Policy cooperation

Special Representatives of the Secretary-General are regularly invited to brief the Foreign Affairs Council of the European Union, as well as its preparatory bodies (for example the Political and Security Committee). This enables the EU to better coordinate its foreign policy with decision-making in the Security Council, which holds the primary responsibility for the maintenance of international peace and security.  

The European Union has also endorsed a document on "Reinforcing the UN-EU Strategic Partnership on peace operations and crisis management: priorities 2019-2021" committing the EU to seek increased EU member state contributions to UN peacekeeping and increase EU-UN cooperation on rapid response to crises, security sector reform, and support to the African Union. 

UNLOPS engages with key European actors in all stages of the planning, deployment, and conduct of crisis management missions that operate in conjunction with UN peace operations. 


United Nations special political missions and peacekeeping operations are some of the most effective tools to promote and maintain international peace and security.  But they are temporary.

The enduring success of the UN to promote sustainable development and peace is impacted considerably by the planning and management of UN transitions involving a significant drawdown or withdrawal of a UN peace operation. If well-timed and managed, a transition plan based on national ownership and leadership ensures that the configuration, priorities and strategies respond to the most pressing needs on the ground, thereby allowing effective support to countries emerging from violent conflict and preventing a vacuum. If precipitous and ill planned, transitions carry the risk of jeopardizing hard-won gains and may result in renewed violence.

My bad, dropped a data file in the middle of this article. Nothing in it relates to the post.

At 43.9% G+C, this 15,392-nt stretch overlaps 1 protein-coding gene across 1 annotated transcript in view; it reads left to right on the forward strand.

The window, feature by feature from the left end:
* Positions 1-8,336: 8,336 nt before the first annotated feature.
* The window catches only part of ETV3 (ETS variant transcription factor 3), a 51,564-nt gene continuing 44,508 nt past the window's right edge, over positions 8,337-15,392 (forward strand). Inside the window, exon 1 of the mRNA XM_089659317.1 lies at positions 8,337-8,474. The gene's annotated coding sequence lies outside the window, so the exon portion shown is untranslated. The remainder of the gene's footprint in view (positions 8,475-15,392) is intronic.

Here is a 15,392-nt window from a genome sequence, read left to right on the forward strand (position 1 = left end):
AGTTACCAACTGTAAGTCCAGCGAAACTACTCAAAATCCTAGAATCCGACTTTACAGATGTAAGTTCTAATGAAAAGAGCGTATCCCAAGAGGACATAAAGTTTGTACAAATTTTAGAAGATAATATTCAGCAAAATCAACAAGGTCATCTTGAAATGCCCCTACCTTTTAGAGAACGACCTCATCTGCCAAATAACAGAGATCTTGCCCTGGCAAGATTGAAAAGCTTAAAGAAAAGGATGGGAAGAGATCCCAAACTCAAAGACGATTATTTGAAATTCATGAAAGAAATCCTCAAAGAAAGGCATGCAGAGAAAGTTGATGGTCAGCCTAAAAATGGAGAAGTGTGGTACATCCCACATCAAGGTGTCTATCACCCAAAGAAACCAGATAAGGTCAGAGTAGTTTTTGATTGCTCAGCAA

Recognizing the high level of strong and mutually supportive cooperation between the EU and the UN, the UN Transitions Project seeks to enhance its partnership with the EU based on joint planning and shared objectives for UN transitions.

The UN-EU partnership can help support the comparative advantages of both organizations, from helping to sustain political engagement to providing the necessary expertise, capacities and resources contributing to sustainable peace and development. Earlier, and more institutionalized engagement between the UN and EU in transition settings could therefore strengthen the normative, political and operational support to assist host nations consolidate peacebuilding gains.

Particularly the impact of COVID-19 has added another layer of complexity, with national authorities shifting their focus to crisis response and making the engagement in transition planning more difficult. Looking ahead, there is a risk that ongoing and upcoming transition processes might lack sufficient national engagement and peacebuilding support, critical to consolidate the gains made. Through proactive and integrated planning, the EU-UN Strategic Partnership can help find ways to maintain momentum for transition planning during the pandemic as well as supporting national ownership and sustain peace beyond the lifespan of a peace operation.

To this end, the UN Transitions Project established a presence at UNLOPS in Brussels in order to take forward this work together with the EU.

The UN Transitions Project

In 2014, UNDP, DPO, and DPPA (complemented by the Development Cooperation Office, DCO in 2020) commenced an innovative partnership to enhance UN transitions. The project is widely recognized as a key mechanism providing thought leadership and system-wide support on UN Transitions. The project has played a catalytic role in influencing various policy streams and strengthening coherence across the development and peace and security pillars (e.g. implementation of the Sustaining Peace agenda, the Action For Peacekeeping, the Secretary-General’s Planning Directive on Transitions, and the review of the Policy on Integrated Assessment and Planning (IAP)). Through the deployment of technical expertise, capacity building, and organizational learning support, the Project has contributed to more proactive, forward-looking, and integrated transition processes in Cote d’Ivoire, DRC, Guinea-Bissau, Haiti, Liberia, Mali and Sudan.